Computer Underground Digest Volume 1, Issue #1.03 (April 8, 1990)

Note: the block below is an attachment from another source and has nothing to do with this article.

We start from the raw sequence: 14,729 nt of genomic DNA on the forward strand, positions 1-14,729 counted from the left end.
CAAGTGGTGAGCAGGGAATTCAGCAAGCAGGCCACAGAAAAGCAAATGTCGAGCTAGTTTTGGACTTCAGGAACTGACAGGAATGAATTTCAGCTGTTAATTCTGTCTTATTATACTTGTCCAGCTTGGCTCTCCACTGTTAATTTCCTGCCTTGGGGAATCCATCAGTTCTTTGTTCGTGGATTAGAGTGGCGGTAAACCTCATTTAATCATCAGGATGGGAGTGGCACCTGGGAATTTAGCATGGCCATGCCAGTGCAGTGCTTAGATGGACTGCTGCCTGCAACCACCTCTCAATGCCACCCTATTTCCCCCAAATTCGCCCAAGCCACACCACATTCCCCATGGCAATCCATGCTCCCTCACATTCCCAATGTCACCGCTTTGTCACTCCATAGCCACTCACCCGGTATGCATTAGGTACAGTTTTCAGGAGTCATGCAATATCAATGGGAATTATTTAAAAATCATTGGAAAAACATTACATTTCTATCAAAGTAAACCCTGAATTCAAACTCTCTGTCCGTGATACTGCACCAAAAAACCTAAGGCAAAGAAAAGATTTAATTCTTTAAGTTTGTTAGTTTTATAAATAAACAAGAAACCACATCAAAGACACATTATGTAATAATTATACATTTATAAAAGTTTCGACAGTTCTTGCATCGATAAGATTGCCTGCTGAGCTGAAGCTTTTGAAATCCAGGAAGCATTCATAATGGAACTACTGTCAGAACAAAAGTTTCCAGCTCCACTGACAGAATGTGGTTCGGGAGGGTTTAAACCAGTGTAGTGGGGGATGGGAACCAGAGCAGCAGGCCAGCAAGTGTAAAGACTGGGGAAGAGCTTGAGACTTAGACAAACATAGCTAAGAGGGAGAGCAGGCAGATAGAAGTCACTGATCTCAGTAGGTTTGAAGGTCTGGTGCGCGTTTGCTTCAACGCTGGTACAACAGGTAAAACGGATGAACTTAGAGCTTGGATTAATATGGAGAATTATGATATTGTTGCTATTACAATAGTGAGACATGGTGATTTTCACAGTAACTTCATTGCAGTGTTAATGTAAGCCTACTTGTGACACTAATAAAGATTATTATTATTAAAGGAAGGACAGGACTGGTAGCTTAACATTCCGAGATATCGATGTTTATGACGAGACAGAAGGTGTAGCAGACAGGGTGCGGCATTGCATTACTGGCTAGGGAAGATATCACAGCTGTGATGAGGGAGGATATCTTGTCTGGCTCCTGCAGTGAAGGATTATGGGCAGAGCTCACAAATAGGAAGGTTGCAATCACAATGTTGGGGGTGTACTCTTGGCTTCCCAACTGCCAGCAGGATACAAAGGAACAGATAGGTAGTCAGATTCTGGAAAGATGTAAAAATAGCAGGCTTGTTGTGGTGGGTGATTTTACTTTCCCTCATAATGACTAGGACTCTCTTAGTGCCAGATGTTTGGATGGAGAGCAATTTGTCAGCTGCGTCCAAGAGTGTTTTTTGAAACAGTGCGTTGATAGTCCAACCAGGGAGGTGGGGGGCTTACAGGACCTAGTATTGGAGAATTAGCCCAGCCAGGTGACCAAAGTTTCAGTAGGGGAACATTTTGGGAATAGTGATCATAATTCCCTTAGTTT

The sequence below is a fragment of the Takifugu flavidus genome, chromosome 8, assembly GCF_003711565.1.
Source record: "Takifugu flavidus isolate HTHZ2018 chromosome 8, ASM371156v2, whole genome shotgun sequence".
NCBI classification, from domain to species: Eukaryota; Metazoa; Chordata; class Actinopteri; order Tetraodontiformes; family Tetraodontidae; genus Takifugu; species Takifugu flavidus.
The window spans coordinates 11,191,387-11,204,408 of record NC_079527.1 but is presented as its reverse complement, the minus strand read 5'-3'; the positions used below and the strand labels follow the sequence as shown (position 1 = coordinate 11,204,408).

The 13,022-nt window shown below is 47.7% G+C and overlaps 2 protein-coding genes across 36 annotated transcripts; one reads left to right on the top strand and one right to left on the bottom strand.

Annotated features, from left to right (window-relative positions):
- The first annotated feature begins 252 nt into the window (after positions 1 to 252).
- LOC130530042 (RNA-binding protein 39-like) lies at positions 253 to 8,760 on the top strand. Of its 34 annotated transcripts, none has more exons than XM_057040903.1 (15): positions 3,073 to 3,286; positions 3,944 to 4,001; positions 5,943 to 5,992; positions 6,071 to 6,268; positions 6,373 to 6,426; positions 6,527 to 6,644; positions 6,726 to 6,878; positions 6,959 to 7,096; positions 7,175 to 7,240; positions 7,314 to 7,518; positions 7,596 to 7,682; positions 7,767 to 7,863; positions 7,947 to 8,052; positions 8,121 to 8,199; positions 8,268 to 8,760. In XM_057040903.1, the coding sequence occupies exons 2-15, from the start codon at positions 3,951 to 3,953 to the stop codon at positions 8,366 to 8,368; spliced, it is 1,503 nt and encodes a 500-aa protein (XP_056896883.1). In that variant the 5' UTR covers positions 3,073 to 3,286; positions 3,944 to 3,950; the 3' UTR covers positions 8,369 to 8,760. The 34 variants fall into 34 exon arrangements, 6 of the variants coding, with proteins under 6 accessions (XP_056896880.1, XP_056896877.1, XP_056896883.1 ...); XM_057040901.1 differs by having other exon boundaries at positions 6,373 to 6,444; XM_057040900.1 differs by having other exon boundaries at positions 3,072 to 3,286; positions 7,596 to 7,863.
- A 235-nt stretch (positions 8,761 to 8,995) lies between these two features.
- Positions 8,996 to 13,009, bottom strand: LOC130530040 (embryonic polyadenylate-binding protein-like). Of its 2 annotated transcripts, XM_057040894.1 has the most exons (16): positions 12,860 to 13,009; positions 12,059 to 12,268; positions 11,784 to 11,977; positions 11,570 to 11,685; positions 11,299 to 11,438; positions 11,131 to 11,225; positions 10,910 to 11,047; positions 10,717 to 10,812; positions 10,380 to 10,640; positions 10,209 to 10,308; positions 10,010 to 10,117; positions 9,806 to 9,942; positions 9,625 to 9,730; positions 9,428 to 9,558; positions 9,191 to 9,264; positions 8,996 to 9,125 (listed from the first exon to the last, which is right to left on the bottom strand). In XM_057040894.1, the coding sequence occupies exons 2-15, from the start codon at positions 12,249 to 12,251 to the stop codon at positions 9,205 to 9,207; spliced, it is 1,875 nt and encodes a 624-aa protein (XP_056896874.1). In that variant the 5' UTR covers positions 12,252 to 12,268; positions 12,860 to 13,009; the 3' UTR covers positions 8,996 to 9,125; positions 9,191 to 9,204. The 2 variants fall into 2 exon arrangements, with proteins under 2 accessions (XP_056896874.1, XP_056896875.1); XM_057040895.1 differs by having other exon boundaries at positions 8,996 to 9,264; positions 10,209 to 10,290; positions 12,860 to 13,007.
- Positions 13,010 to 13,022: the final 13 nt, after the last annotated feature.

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**************************************************************************** >C O M P U T E R U N D E R G R O U N D< >D I G E S T< *** Volume 1, Issue #1.03 (April 8, 1990) ** **************************************************************************** MODERATORS: Jim Thomas / Gordon Meyer REPLY TO: TK0JUT2@NIU.bitnet COMPUTER UNDERGROUND DIGEST is an open forum dedicated to sharing information among computerists and to the presentation and debate of diverse views. -------------------------------------------------------------------- DISCLAIMER: The views represented herein do not necessarily represent the views of the moderators. Contributors assume all responsibility for assuring that articles submitted do not violate copyright protections. -------------------------------------------------------------------- In This Issue: File 1: News and Notes (moderators) File 2: The Future of Hacking (Christopher Seline) File 3: Hacking into Nasa (Ellis Dea) File 4: The FBI sets up Earth First!? (Anonymous contributor) File 5: An Alternative view of Piracy (Jim Thomas/Gordon Meyer) File 6: Hackers in the News: LoD, Australian Hackers -------------------------------------------------------------------- *************************************************************** *** Computer Underground Digest Issue #1.03 / File 1 of 6 *** *************************************************************** We still do not have an FTP site for archives, although we have several volunteers if we cannot ultimately set one up here. When we have one, we will permanently post it in the header. If you have not received back issues of CuD but have requested to be placed on the mailing list, re-send your request, and manually include your address in your signature. The biggest problems seem to be those addresses for which we must rely on the headers. BITNET is preferred. We are especially looking to build the archives with research papers, such as those presented at conferences, or published articles for which authors retain copyright. AGAIN WE CAUTION-- PLEASE BE SURE THERE ARE NO COPYRIGHT VIOLATIONS, or we cannot post the articles. Even if an author writes and contributes a piece, if it has been published in an academic journal, the journal normally retains the copyright. However, because most papers are first presented at a conference, and because the final product usually contains substantial revisions, conference papers, or book chapters on which the author retains copyright, are acceptable. Same goes for newspaper articles or transcripts of radio or tv broadcasts. So, send those articles, but if in doubt, err on the side of caution! We will not knowingly distribute anything that violates this or any other laws. We are starting to put together a bibliography listing books and research articles on the computer underground. If you come across any journals, books, or feature-length articles (not simply news blurbs), please pass along the *complete* reference and preferably a summary (or, better, a review/critique) we can publish. NOTE: WE WILL BE AT A CONFERENCE FROM WEDS, APRIL 11 THRU SUNDAY APRIL 15, AND WILL NOT BE ANSWERING ANY MAIL UNTIL MONDAY, APRIL 16. Issue #1.04 will be lengthy--about 2,100 lines. It will go out Monday, April 16, and will be broken down into four (4) individual files of about 500 lines each. =+=+=+=+=+=+=+=+=+=+=+=+=+=+=+=+=+=+=+=+=+=+=+=+=+=+=+=+=+=+=+=+=+=+=+=+=+=+=+ + END THIS FILE + +=+=+=+=+=+=+=+=+=+=+=+=+=+=+=+=+=+=+=+=+=+===+=+=+=+=+=+=+=+=+=+=+=+=+=+=+=+= *************************************************************** *** Computer Underground Digest Issue #1.03 / File 2 of 6 *** *************************************************************** From: "CHRISTOPHER J.D. SELINE - CJS@CWRU.CWRU.EDU" Subject: Hacking in the 90's-the move from active invasions to passive listening To: tk0jut2 I've been thinking about the future of hacking lately. Where is it going to go. What will it be like in a few years. Without taking a poll, I think hacking is going to move toward obtaining information through more passive eavesdropping rather than active invasion of systems. Of course, the active invasion could be preceded by a long passive invasion used to obtain passwords and operating procedures. Basicly, my argument is this: hackers who invade systems are being detected; once detected they are often tracked down through the electroinc network (phone, internet, whatever) and apprehended. Hackers will try to avoid detection by using "passive" systems to obtain information. These passive systems will be either simple line tapping and network eavesdropping, or the interception of compromising emanations (ELINT/CE). ELINT/CE circuit schematics are available through the underground and for less than $200 a hacker can produce a "box" that will "see" what someone is typing on their terminal from several hundred meters away. ELINT/CE doesn't require the physical invasion of an office to place a tap. It is completely undetectable and relatively unknown. Because it is unknown there are _no_ countermeasures in place (except for government activeities with national security information, many FBI terminals, and many DEA terminals). Since it is passive, undetectable, and there are no routinely used countermeasures ELINT/CE represents an extremely safe way to obtain lots of information. For the more adventurous there is always phone line tapping and serial line tapping. The only drawback here is that the connection to someone's phone line does requires (often) a bit of trespass, which makes it more likely the hacker will be caught. And, of course, there is network tapping. With an ethernet is this very very easy (just put your ethernet board in promiscuous mode). This often requires legitimate access to the network, but once a hacker has this physical access there is little information he can not capture. Since most networks don't monitor for "new" ethernet boards attached to the cable, an unauthorised connection can be made with an ethernet net tap. These are all "old" techniques. The intelligence agencies have been using them for a long long time. All of these techniques all the gathering of a great deal of information without the associated risk of directly invading someone's computer. I think that they will be "the hacking of the 90's" as more and more hackers are apprehended using the old methods. Christopher Seline =+=+=+=+=+=+=+=+=+=+=+=+=+=+=+=+=+=+=+=+=+=+=+=+=+=+=+=+=+=+=+=+=+=+=+=+=+=+=+ + END THIS FILE + +=+=+=+=+=+=+=+=+=+=+=+=+=+=+=+=+=+=+=+=+=+===+=+=+=+=+=+=+=+=+=+=+=+=+=+=+=+= *************************************************************** *** Computer Underground Digest Issue #1.03 / File 3 of 6 *** *************************************************************** (Contributed by Ellis Dea) The March 19, 1990 issue of The Scientist contains an article titled "NASA Network Faulted for Security Gaps" (2, 12). An interesting heading of the page twelve continuation of the article is "NASA Says Best Defense Against Hackers is Prosecution" (12). The Scientist, as usual, maintains its objectivity through the novel approach of supporting BOTH sides of the issue. Although I find it difficult to raise ambivalence and equivocation to the level of objectivity, the publication should at least be commended for at least mentioning the faulty security, especially as almost everybody reading this knows full well that the system password for NASA's computer system was for a long time 3210 (cleaver? who would ever think of trying that?). SPAN (Space Physics Analysis Network) is an unclassified network on which research scientists share information that is vital to their work. Much of the information could be of general interest, but much of it would be far over the head of the average "hacker." SPAN investigates every violation of security, it says, but one wonders why. None of the alleged incidents have resulted in any loss of data, thus proving that those who did gain access illegally had no malice in mind. If they had resulted in loss of data, however, I would strongly question why that information was not backed up. Better yet, why is the information restricted at all? Why not simply make this information available to the general public, perhaps on a duplicate machine? What is happening here is a conflict between the General Accounting Office (GAO) and the people who are trying to maintain the computer system. The GAO is pointing out, quite correctly, that they are doing their jobs. NASA is countering that it is much better to prosecute than to prevent (not quite in those words, but that is the point that emerges). The truth of the matter is that those who are supposed to preventing unauthorized access to the SPAN network are incompetent. The best way to cover up incompetence is to hide behind some sort of moral or legal shield. Actually, what the GAO says in its report makes perfect sense which may be one reason why NASA is resisting it and posturing instead: "Suppose a SPAN user at university X taps into the system and is connected with the Johnson Space Center. And suppose he figures out how to bypass the files he is pointed to and taps into another database. Could he cause significant damage to that system is he tried to change it? And what's the information worth? That's what we think NASA should be trying to find out." Suppose the system is such that he could NOT cause significant damage? Why worry about it then? Suppose the information is worthless? Why bother? Why not try to find out? Because this "hacker" could cause significant damage and NASA knows it. Furthermore, NASA is incapable, at the present time, of preventing it. If NASA had enough brains, it would hire some of these "hackers" as consultants and fix their systems rather than expecting our penal system to do it for them. At the present time, it seems that NASA is relying on the threat of prosecution to prevent unauthorized access to SPAN. One of NASA's arguments is that to increase security would make access more difficult. Since their database is designed primarily for scientists, especially astrophysicists, one can not expect them to make the system too complicated and thus above the heads of their users, but one can expect at least of modicum of expertise in these areas from them. Certainly, the threat of prosecution seems absurd. We can realize its absurdity by making a simple analogy to everyday life. Of course, it may be considered a bit unfair by NASA for us to expect them to take reality into consideration, but a bit of common sense can not always be out of place. The situation seems to me analogous to saying that we will no longer lock the doors to our homes or automobiles when we leave them --we will henceforth rely on law enforcement to protect our belongings. From now on, we will impose draconian penalties on anyone who steals anything from us without our permission. We will cut their fingers or hands off, castrate them, etc. Even under these conditions, even with a tremendous influx of money for enforcement of these penalties, I am sure that we would continue to lock our doors and I am somewhat certain that even those speaking for NASA in this case would continue to lock their doors. If I could humbly offer a bit of advice to NASA: lock your doors. Furthermore, if you find that a hacker has opened your door, why not seek his advice on how to lock it better? Why not even sponsor some sort of contest? See who does the best job of getting around your security (for they will anyway) and reward that person. Or perhaps punish him by putting HIM in charge of your computer security. He could certainly do a damn better job of it than you are doing now and you could go back to your research. *************************************************************** *** Computer Underground Digest Issue #1.03 / File 4 of 6 *** *************************************************************** Your reference to the FBI tactics in the arrest of Earth First participants as questionable, illegal, immoral, unethical, and generally wrong, led me to look up the original article. It appeared in THE CHICAGO TRIBUNE (and presumably other sources) on March 2, 1990, pp. 1, 12, titled "FBI tactics questioned in probe of activeists," by Terry Atlas, date-lined Phoenix. The article describes what appears to be entrapment, and suggests that the FBI set up the leaders intentionally: "PHOENIX--Mike Tait was a quiet, troubled cowboy, a Vietnam War veteran in his early 40s who wore an Arizona Feeds cap that covered his bald spot. As it turned out, he was hiding a lot more than that. To his best friend, Margaret "Peg" Millett, a part-time counselor at a Planned Parenthood clinic in Prescott, Ariz., tait was a good-hearted redneck who liked to dance and was trying to get in touch with his feelings. Along with Millett and some of her friends, he took an interest in "monkey-wrenching"--disruptive, often illegal, acts in the name of Mother Nature--popularized by the radical environmental group Earth First!. One night last May, Tait drove Millett and two of her trusted friends into the Arizona desert outside Prescott on such a clandestine mission. Suddenly, flares exploded that lit up the desert sky and exposed Tait's secret. More than 40 FBI agencies--on foot, on horseback and in a helicopter--moved in on tait's unarmed friends as they allegedly used a blowtorch in an attempt to cut down a power-line tower. The ambush, and the arrest the next morning of Earth First! founder David Foreman 200 miles away in Tucson, climaxed an 18-month federal undercover investigation into what the government charges was a dangerous group of eco-terrorists whose nighttime raid was a practice run for more serious attacks on power lines at nuclear plants in Arizona, California and Colorado. The investigation was begun with high-level approval from Washington during the Reagan administration. It included putting FBI agent Michael Fain undercover as Mike Tait, backed up by wiretaps, hidden microphones and body wires used to secretly record more than 1,400 {page break, con't on page 12} hours of conversations among environmental activeists." The article goes on to question whether such resources were simply retaliation for Foreman's outspoken advocacy of an anti-nuclear position. The issue raised in the article is that the FBI was out to get Fain. The article continues (p. 12): "And new evidence--an apparently careless remark by agent Fain that was inadvertently recorded--lends some support to Foreman's charge that he was the big catch the government wanted. On one tape that the government recently provided to defense attorneys, what is apparently Fain's voice is heard telling two other FBI agents that Foreman wasn't an actual perpetrator. This is the guy we need to pop to send a message." "That's all we're really doing," he goes on, "and if we don't nail this guy and we get only Davis, we're not sending any message." They laughed that the supposedly fearsome band of environmental radicals was holding a yard sale in Tucson to raise enough money to keep going, and Fain remarks, "They're low budget, and I don't really look for them to be doing a lot of hurting of people." Then suddenly realizing that the tape recorder is on, Fain says, "We don't need that on the tape. Hoo boy," and he shuts it of. Gerry Spence is defending Earth First!, and, according to the article, the trial has been postponed from the original April date. I find the implications of this scary. I don't support bombings and destruction of property, but I like a police state even less. I don't know what counts as a set in law, but common sense tells me that something's not right here. It seems like the FBI is manipulating people and events to assure a particular kind of outcome. What did this entire operation cost? How much will tax payers have to pay for the prosecution of what could result in a fiasco? Who else are the feds manipulating and for what purpose? Who does the approving? Where does legitimate law enforcement strategy end and gestapo tactics begin? I don't have any answers. Does anybody else? =+=+=+=+=+=+=+=+=+=+=+=+=+=+=+=+=+=+=+=+=+=+=+=+=+=+=+=+=+=+=+=+=+=+=+=+=+=+=+ + END THIS FILE + +=+=+=+=+=+=+=+=+=+=+=+=+=+=+=+=+=+=+=+=+=+===+=+=+=+=+=+=+=+=+=+=+=+=+=+=+=+= *************************************************************** *** Computer Underground Digest Issue #1.03 / File 5 of 6 *** *************************************************************** Gordon and I wrote the following for Northern Illinois University's THE COMPUTING NEWS. It was not published for two reasons. First, despite the fact that our comments are drawn from an on-going research project, it was considered "opinionated." We were in a catch-22 situation: We were required to work within severe space constraints, and could present neither data nor other research citations, yet, we were also advised not to make the article "too scholarly" for a general audience. Second, and apparently most important, we were told that if the article were published, it would appear to violate the NIU policy, so was inappropriate. Only through the most adept feat of intellectual aerobics could such an interpretation be made, because we were then, and our article is quite explicit that, in no way opposing the policy, but only the rhetoric in which it was presented. Our goal was to debate the rhetoric, not the policy. Such a rationale strikes us as the CHILLING EFFECT that has occured because of recent hysteria surrounding alleged computer abuses, and we find it quite ironic that a University, normally the cornerstone of debate, seems to be stifling debate on this issue. So, we present it here instead. We have seen an earlier version of this article floating around on bulletin boards, but this is the final, "official," version. Jim Thomas / Gordon Meyer ****************************************************************** SOFTWARE PIRACY: AN ALTERNATIVE VIEW Jim Thomas and Gordon Meyer (5 March, 1990) ------------------------------------------------------------------- Jim Thomas is an associate professor in Sociology. Gordon Meyer received his M.A. in Sociology in 1989. They are currently researching the computer underground from which the data for this note are drawn. ------------------------------------------------------------------- The university policy against computer software piracy has been widely publicized, including in a recent issue of Computing News (December, 1989). There is no question that the university must protect itself against actions of the NIU community for which it could be held legally accountable. However, based on our current research of the "computer underground" and the active- ities of "phreaks, hackers, and pirates," we find no evidence to support the many value judgments offered in the rationale circu- lated by the university. These normative judgments contribute to law enforcement tendencies to expand the definitions of illegali- ty and, as one recent government publication has done, to place piracy in the same category of crimes as "computer theft" and "theft of trade secrets." Our intent here is neither to justify software piracy nor to challenge University policy. However, be- cause the area of copyright and "computer abuse" law is so new, and because these laws tend to rely in media and other depictions of "computer underground" activeity as criminally sanctionable, we challenge conceptions of underground activeity that seem unsub- stantiated by evidence. The university's normative justification of the University policy can be summarized in three broad principles: 1. Software piracy shows disrespect for the intellectual work and property of others and subverts the mission of higher education. 2. Software piracy deprives authors of a "fair return" for their work. 3. Software piracy is unethical. These assertions help justify criminalization and corresponding sanctions. However, The data from our research do not support these judgments for several reasons. First, software pirates make a clear distinction between "pirates," persons who collect and share software for as hobbyists akin to stamp collectors, and "bootleggers." Bootleggers are persons who distribute software for material gain. Pirates may copy and install programs, but generally their goal is to collect, and they derive satisfaction from running programs for which they have no need and that they will rarely, if ever, use. Second, software pirates--despite the claims of the SPA (Software Publishsers Association)--report spending considerably more money purchasing software than the average user. Many of these purchases are for trading, and there is a strong ethos in the pirate world that if one uses a program, one purchases it. Reasons for purchasing include documentation, acquiring informa- tion about and discounts on updates, and on-line technical sup- port. It is quite common for pirates to purchase identical pro- grams to those they have already obtained. Third, the "no return" policy of most software merchandisers makes it difficult for potential buyers to assess the ability of a program to meet their needs or work adequately on their system. Piracy creates an informed public by assuring that programs are available for pre-testing, by providing a pool of reasonably lit- erate users to publicly discuss the merits of competing products, and to even offer technical assistance to those who have pur- chased a program. In this sense, the "unauthorized" copying of software can be seen as contributing to the university mission of expanding knowledge, of preventing exploitation of consumers, and above all, to the expansion of computer literacy contributing to the free flow of information. Fourth, pirates spend a considerable sum on their hobby. Among the most active topics of discussion among pirates are those of the need to endlessly upgrade, the endless purchase of diskettes on which to store programs, and--with the popularity of 9600 baud modems--the advantages of investing between $600-900 for expanding telecommunications hardware. Because most pirates exchange software across telephone lines, piracy has benefitted telephone companies because of the growth of Bulletin Board Sys- tems (BBSs). Our data indicate that an average monthly phone bill of $200 or more is common, and active pirates easily double that cost. Fifth, there is simply no evidence to corroborate the claim that piracy deprives authors of revenue. Our data suggest that pirates annually purchase no less than three times the 1.5 pro- grams the SPA estimates for the "average" user, purchases direct- ly related to the hobby rather than a need. Further, few students or faculty could afford the price of Dbase 4 and other large pro- grams, and few people could afford to spend several thousand dol- lars a year on computer games. Traded programs would simply re- main unpurchased. Because piracy creates an interest in software, expands consumer literacy, and contributes to a "user culture" that benefits the industry as a whole, we suggest that without such a culture there would be less interest in software and, con- sequently, less revenue for authors. Sixth, the claim that piracy is unethical is usually a glib one made without a strong rationale. Although we make no metaphy- sical claims here, we do suggest that the appeal to ethic in at- tempts to criminalize piracy is far too serious to be so glibly asserted, and the underlying issues require far more research and debate. Even in the debates over VCR reproduction and photocopy- ing books or journal articles, the appeal to ethics was never ad- duced as stridently and self-righteously as in discussions of software piracy. The rapid growth of computer and telecommunications technol- ogy brings with it new ethical, legal, and practical questions of the nature of "private property," free and open access to infor- mation and resources, and definitions of "authorship." Few among us condone any form of predatory behavior. However, we find equally disturbing the tendency to assumptively assert claims and definitions that rightly should be brought into a public forum for debate rather. The University has the obligation to protect the law, but it also has an equal obligation to do so responsibly without contributing to the current hysteria surrounding alleged "computer crime." =+=+=+=+=+=+=+=+=+=+=+=+=+=+=+=+=+=+=+=+=+=+=+=+=+=+=+=+=+=+=+=+=+=+=+=+=+=+=+ + END THIS FILE + +=+=+=+=+=+=+=+=+=+=+=+=+=+=+=+=+=+=+=+=+=+===+=+=+=+=+=+=+=+=+=+=+=+=+=+=+=+= *************************************************************** *** Computer Underground Digest Issue #1.03 / File 6 of 6 *** *************************************************************** Date: Sat, 7 Apr 90 00:22:43 PDT From: brooney@sirius.UVic.CA(Benjamin Rooney) To: TK0JUT2 Subject: News Articles ----------------------------------------------------------------------- MISSOURI STUDENT PLEADS INNOCENT IN 911 SYSTEM INTRUSION CASE Craig Neidorf, a 19-year-old University of Missouri student, has pleaded not guilty to federal allegations that he invaded the 911 emergency phone network for 9 states. As reported earlier, he was indicted this month along with Robert J. Riggs, 20, of Decatur, Ga. Both are charged with interstate transportation of stolen property, wire fraud, and violations of the federal Computer Fraud and Abuse Act of 1986. Prosecutors contend the two used computers to enter the 911 system of Atlanta's Bell South, then copied the program that controls and maintains the system. The stolen material later allegedly was published on a computer bulletin board system operating in the Chicago suburb of Lockport. Authorities contend Neidorf edited the data for an electronic publication known as "Phrack." According to Associated Press writer Sarah Nordgren, in a recent hearing on the case Assistant U.S. Attorney William Cook was granted a motion to prevent the 911 program from becoming part of the public record during the trial. U.S. District Judge Nicholas Bua set April 16 for a trial. The 911 system in question controls emergency calls to police, fire, ambulance and emergency services in cities in Alabama, Mississippi, Georgia, Tennessee, Kentucky, Louisiana, North Carolina, South Carolina and Florida. Article from "A Networker's Journal" by Charles Bowen INFO-MAT MAGAZINE Vol.6 Num. 2 ----------------------------------------------------------------------------- The following is a press release from the Australian Federal Police concerning the Australian hacker "Dave" mentioned recently in the New York Times and two other hackers. Credit where it is due -- this information came to me from Paul Pavlinovich in Australia where it was originally posted on a Melbourne University newsgroup. Ben Rooney --------------------------------------------------------------------- "MEDIA RELEASE" Monday 2 April, 1990 COMPUTERS SEIZED - THREE ARRESTED Australian Federal Police detectives have executed four search warrants on three private residences and a business address following a six month investigation into computer hacking. Three men, an 18 year old student of North Caulfield, a 20 year old student of Greensborough and a 21 year old Computer Programmer of Frankston have been arrested and are being interviewed by Federal Police. Federal Police computer crime investigators say their inquiries have centred on three hackers who have used the code names 'Phoenix', 'Electron' and 'Nom'. The hackers are alleged to have been gaining illegal access, or breaking into computer systems in the United States and Australia. It is alleged that whilst the hackers were accessing restricted files and information, they also caused damage to those systems. Australian Federal Police allege the hackers used Telecom and Overseas Telecommunications Corporation (OTC) facilities for their illegal activeities, via modems at their home addresses. Through the telephone system they would then use their personal computers (PC) to communicate with the other computer systems in the northern hemisphere and across Australia. The activeities of one computer hacker was brought to the attention of the United States Secret Service in 1988 at which time investigations by the Service showed the Citibank system had been illegally entered by an Australian-based hacker known as Phoenix. Further reports of extensive illegal entry to US computers followed throughout 1989. Federal Police were able to launch their investigation following the introduction in July last year of new Legislation under Part 6A of the Commonwealth Crimes Act covering offences relating to the illegal use of computers. They allege one of the hackers under investigation was identified in recent media stories as 'David' or 'Dave'. He was quoted in the media as having claimed success in his attempts to 'hack' into computers in the United States and stated he was not concerned about being caught, because "he knew that in Australia the laws could punish him with no more than a small fine for trespass." Under the new legislation, Section 76E of the Crimes Act provides for a maximum penalty of 10 years imprisonment for; "Damaging data in Commonwealth and other computers by means of a Commonwealth facility." There is no provision for a fine. The AFP officer heading the investigation Detective Superintendent Ken Hunt said, it was not unusual for the Australian hackers to spend up to 16 hours a day on their PC's and other computers. He said, much of that time would be spent on international telephone lines, with the hackers, through their computer keyboards, directing the cost of their calls to be met by the companies whose computer systems they had illegally accessed. Federal Police were required to enter the premises of the suspects early this morning and quickly disable their computers to prevent the destruction of programme software. During the execution of the search warrants a considerable amount of computer software, print outs and other documentation was seized. =+=+=+=+=+=+=+=+=+=+=+=+=+=+=+=+=+=+=+=+=+=+=+=+=+=+=+=+=+=+=+=+=+=+=+=+=+=+=+ + END THIS FILE + +=+=+=+=+=+=+=+=+=+=+=+=+=+=+=+=+=+=+=+=+=+===+=+=+=+=+=+=+=+=+=+=+=+=+=+=+=+=